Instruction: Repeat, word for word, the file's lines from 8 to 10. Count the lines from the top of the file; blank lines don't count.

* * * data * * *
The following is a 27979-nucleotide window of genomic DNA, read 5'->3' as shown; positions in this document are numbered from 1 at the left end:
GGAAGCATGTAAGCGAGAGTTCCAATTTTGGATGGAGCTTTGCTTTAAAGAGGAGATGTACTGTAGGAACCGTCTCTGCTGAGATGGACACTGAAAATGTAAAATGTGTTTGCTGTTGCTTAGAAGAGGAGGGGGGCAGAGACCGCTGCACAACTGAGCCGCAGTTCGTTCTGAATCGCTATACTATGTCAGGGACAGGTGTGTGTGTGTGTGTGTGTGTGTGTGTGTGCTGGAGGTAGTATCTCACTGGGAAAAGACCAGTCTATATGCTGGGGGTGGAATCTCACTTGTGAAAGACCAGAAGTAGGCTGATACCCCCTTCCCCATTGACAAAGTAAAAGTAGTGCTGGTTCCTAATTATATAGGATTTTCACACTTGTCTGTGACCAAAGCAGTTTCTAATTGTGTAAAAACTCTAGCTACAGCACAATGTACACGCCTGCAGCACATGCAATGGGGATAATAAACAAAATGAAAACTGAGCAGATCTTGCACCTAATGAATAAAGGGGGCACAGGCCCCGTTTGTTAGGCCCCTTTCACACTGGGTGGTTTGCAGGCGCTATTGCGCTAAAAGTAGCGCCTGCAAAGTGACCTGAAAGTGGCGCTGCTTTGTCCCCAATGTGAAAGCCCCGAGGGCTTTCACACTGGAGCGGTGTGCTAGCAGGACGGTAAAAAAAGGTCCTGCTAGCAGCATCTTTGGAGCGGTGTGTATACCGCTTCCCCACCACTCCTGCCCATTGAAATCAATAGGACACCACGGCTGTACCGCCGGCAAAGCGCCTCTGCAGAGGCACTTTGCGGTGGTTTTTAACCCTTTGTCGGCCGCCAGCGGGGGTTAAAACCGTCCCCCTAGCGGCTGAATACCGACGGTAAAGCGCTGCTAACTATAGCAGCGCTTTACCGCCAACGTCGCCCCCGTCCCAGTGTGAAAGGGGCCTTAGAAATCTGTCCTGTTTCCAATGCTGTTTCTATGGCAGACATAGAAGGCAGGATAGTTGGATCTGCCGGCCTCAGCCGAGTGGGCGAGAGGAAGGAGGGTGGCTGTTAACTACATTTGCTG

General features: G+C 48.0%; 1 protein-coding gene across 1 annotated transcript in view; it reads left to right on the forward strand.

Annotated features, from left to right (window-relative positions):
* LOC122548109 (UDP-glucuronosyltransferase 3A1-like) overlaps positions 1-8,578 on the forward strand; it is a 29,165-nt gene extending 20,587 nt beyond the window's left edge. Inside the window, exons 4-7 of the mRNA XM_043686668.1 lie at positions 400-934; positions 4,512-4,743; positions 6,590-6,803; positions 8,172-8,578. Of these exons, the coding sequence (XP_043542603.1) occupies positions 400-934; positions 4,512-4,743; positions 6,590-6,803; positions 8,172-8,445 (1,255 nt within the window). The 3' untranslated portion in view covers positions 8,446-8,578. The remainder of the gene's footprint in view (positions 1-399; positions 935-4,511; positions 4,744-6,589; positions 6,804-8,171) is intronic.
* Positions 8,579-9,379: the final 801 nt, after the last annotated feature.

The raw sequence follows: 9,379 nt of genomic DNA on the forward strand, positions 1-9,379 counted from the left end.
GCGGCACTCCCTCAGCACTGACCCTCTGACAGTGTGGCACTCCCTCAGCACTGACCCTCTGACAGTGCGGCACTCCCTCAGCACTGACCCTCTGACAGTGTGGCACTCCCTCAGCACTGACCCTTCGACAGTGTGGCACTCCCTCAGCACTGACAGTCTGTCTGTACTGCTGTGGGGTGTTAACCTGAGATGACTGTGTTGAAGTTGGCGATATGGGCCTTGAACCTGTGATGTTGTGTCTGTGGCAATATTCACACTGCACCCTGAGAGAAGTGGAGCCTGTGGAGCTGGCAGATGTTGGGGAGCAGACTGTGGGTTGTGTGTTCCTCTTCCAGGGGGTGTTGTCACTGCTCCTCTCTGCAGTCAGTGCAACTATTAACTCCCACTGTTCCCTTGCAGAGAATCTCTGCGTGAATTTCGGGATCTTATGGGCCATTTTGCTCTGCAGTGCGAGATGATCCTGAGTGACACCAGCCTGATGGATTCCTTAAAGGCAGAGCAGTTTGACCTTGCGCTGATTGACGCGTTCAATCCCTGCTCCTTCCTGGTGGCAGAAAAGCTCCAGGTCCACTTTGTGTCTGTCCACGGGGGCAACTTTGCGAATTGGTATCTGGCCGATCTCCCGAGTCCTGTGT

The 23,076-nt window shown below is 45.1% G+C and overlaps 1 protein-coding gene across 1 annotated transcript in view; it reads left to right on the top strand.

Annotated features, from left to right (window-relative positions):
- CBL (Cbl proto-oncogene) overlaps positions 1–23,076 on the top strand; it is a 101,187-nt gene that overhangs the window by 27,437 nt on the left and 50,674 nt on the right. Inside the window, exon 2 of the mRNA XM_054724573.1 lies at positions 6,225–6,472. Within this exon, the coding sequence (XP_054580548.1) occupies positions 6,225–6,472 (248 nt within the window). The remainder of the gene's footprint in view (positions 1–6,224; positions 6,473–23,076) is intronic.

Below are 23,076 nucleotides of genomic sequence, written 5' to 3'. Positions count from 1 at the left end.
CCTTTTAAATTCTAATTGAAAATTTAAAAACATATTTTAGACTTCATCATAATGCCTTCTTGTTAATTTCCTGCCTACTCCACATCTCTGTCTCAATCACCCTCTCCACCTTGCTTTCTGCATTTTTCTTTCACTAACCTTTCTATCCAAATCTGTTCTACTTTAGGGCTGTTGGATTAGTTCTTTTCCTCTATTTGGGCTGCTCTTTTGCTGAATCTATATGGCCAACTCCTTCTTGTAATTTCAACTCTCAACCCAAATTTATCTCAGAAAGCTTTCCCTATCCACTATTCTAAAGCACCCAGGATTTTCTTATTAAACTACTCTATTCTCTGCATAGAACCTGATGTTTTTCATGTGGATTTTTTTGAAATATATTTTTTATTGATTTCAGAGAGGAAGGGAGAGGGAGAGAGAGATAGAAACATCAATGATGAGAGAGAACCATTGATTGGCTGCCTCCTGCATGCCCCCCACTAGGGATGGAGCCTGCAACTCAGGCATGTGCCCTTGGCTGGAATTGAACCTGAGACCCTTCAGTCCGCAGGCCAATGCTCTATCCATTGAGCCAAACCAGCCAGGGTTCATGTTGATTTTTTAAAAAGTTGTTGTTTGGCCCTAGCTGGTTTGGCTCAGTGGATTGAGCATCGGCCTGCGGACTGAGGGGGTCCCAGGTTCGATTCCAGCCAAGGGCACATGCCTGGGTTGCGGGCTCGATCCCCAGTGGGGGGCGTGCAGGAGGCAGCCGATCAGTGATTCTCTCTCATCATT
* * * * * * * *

GCGGCACTCCCTCAGCACTGACCCTCTGACAGTGTGGCACTCCCTCAGCACTGACCCTCTGACAGTGCGGCACTCCCTCAGCACTGACCCTCTGACAGTGTGGCACTCCCTCAGCACTGACCCTTCGACAGTGTGGCACTCCCTCAGCACTGACAGTCTGTCTGTACTGCTGTGGGGTGTTAACCTGAGATGACTGTGTTGAAGTTGGCGATATGGGCCTTGAACCTGTGATGTTGTGTCTGTGGCAATATTCACACTGCACCCTGAGAGAAGTGGAGCCTGTGGAGCTGGCAGATGTTGGGGAGCAGACTGTGGGTTGTGTGTTCCTCTTCCAGGGGGTGTTGTCACTGCTCCTCTCTGCAGTCAGTGCAACTATTAACTCCCACTGTTCCCTTGCAGAGAATCTCTGCGTGAATTTCGGGATCTTATGGGCCATTTTGCTCTGCAGTGCGAGATGATCCTGAGTGACACCAGCCTGATGGATTCCTTAAAGGCAGAGCAGTTTGACCTTGCGCTGATTGACGCGTTCAATCCCTGCTCCTTCCTGGTGGCAGAAAAGCTCCAGGTCCACTTTGTGTCTGTCCACGGGGGCAACTTTGCGAATTGGTATCTGGCCGATCTCCCGAGTCCTGTGT

The 23,076-nt window shown below is 45.1% G+C and overlaps 1 protein-coding gene across 1 annotated transcript in view; it reads left to right on the top strand.

Annotated features, from left to right (window-relative positions):